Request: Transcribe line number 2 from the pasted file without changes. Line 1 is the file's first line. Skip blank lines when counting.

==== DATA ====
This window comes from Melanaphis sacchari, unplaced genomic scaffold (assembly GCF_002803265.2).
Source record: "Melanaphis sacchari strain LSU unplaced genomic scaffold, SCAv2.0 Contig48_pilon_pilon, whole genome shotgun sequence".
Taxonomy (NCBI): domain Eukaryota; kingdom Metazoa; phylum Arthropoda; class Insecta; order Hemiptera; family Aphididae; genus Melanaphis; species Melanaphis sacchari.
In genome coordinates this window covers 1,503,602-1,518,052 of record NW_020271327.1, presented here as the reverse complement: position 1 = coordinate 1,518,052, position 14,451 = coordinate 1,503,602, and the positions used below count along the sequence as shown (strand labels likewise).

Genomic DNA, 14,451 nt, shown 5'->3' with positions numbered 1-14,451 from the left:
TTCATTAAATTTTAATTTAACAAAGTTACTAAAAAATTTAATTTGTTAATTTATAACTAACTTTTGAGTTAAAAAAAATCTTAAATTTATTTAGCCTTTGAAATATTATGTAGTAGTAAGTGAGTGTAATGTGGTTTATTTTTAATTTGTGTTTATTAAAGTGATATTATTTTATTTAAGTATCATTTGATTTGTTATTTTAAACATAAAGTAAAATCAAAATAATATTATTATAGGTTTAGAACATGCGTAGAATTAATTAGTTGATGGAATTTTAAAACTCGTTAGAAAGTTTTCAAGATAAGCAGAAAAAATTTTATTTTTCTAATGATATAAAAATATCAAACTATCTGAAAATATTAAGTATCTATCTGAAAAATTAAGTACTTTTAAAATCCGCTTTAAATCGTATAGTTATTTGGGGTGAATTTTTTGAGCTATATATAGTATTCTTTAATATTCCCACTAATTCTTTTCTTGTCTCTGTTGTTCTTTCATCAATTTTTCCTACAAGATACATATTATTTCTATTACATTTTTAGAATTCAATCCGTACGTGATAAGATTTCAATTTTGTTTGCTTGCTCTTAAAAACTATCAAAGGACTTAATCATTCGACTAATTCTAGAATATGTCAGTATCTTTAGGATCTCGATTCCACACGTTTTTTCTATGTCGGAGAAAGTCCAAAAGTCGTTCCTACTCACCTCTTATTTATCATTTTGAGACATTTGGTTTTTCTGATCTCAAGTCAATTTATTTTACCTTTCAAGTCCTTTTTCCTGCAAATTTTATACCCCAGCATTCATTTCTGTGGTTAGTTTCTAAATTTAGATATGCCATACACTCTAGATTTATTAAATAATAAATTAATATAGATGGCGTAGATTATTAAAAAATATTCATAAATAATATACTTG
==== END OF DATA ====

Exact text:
Source record: "Melanaphis sacchari strain LSU unplaced genomic scaffold, SCAv2.0 Contig48_pilon_pilon, whole genome shotgun sequence".